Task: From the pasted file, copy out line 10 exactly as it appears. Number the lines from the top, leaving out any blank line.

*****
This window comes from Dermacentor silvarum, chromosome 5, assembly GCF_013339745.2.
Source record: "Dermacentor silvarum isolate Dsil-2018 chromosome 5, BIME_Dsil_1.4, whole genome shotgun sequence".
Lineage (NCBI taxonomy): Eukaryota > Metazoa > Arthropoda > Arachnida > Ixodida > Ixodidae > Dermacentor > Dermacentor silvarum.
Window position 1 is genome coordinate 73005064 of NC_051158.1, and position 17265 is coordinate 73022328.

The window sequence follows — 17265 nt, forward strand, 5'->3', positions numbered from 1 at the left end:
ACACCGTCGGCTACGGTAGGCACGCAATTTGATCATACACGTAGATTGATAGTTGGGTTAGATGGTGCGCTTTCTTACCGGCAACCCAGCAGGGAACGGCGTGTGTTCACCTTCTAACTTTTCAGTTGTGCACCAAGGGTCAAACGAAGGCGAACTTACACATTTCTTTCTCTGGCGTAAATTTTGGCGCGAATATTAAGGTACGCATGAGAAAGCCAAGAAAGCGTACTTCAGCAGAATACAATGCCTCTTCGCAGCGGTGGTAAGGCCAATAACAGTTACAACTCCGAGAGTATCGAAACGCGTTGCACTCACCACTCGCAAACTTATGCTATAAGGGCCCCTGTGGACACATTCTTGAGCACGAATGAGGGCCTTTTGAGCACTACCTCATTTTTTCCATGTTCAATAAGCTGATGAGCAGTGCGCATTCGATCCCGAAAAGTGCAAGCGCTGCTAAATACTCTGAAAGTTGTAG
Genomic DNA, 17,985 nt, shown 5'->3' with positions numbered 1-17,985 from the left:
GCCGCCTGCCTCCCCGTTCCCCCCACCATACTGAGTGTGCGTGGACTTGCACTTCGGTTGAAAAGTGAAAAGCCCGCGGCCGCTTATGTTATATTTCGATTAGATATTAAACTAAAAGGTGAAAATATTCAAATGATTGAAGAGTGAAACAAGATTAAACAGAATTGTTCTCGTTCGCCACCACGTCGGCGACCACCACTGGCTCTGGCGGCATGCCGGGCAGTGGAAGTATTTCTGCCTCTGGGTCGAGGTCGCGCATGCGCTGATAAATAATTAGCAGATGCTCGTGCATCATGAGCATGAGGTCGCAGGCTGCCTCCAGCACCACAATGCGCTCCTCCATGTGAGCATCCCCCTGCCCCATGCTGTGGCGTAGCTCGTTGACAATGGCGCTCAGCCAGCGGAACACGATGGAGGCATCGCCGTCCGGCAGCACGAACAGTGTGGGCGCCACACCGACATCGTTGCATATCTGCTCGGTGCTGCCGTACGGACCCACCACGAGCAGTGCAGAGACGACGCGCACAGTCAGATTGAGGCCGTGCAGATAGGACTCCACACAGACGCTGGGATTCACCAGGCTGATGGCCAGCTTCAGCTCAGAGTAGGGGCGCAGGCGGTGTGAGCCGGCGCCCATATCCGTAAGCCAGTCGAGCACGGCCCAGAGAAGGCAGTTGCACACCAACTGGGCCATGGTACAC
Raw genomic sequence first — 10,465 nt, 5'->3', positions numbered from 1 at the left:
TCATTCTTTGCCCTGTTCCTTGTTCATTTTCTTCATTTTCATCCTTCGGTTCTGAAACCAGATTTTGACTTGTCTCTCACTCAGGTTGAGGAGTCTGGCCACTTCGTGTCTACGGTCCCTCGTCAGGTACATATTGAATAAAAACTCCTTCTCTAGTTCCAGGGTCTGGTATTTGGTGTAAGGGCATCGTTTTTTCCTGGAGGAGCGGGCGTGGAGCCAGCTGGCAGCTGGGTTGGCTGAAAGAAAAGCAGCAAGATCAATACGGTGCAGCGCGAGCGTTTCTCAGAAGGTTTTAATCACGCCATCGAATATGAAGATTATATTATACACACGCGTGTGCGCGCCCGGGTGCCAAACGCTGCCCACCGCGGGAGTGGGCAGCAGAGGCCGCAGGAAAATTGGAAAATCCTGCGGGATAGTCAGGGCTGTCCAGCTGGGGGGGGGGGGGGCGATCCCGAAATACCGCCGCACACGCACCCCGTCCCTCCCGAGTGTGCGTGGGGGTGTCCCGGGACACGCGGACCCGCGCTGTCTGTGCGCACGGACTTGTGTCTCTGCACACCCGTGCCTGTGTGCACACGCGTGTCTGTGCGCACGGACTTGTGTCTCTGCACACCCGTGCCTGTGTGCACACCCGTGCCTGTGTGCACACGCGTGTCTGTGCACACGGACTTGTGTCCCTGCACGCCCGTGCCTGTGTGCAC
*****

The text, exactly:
TCATTCTTTGCCCTGTTCCTTGTTCATTTTCTTCATTTTCATCCTTCGGTTCTGAAACCAGATTTTGACTTGTCTCTCACTCAGGTTGAGGAGTCTGGCCACTTCGTGTCTACGGTCCCTCGTCAGGTACATATTGAATAAAAACTCCTTCTCTAGTTCCAGGGTCTGGTATTTGGTGTAAGGGCATCGTTTTTTCCTGGAGGAGCGGGCGTGGAGCCAGCTGGCAGCTGGGTTGGCTGAAAGAAAAGCAGCAAGATCAATACGGTGCAGCGCGAGCGTTTCTCAGAAGGTTTTAATCACGCCATCGAATATGAAGATTATATTATACACACGCGTGTGCGCGCCCGGGTGCCAAACGCTGCCCACCGCGGGAGTGGGCAGCAGAGGCCGCAGGAAAATTGGAAAATCCTGCGGGATAGTCAGGGCTGTCCAGCTGGGGGGGGGGGGGGCGATCCCGAAATACCGCCGCACACGCACCCCGTCCCTCCCGAGTGTGCGTGGGGGTGTCCCGGGACACGCGGACCCGCGCTGTCTGTGCGCACGGACTTGTGTCTCTGCACACCCGTGCCTGTGTGCACACGCGTGTCTGTGCGCACGGACTTGTGTCTCTGCACACCCGTGCCTGTGTGCACACCCGTGCCTGTGTGCACACGCGTGTCTGTGCACACGGACTTGTGTCCCTGCACGCCCGTGCCTGTGTGCAC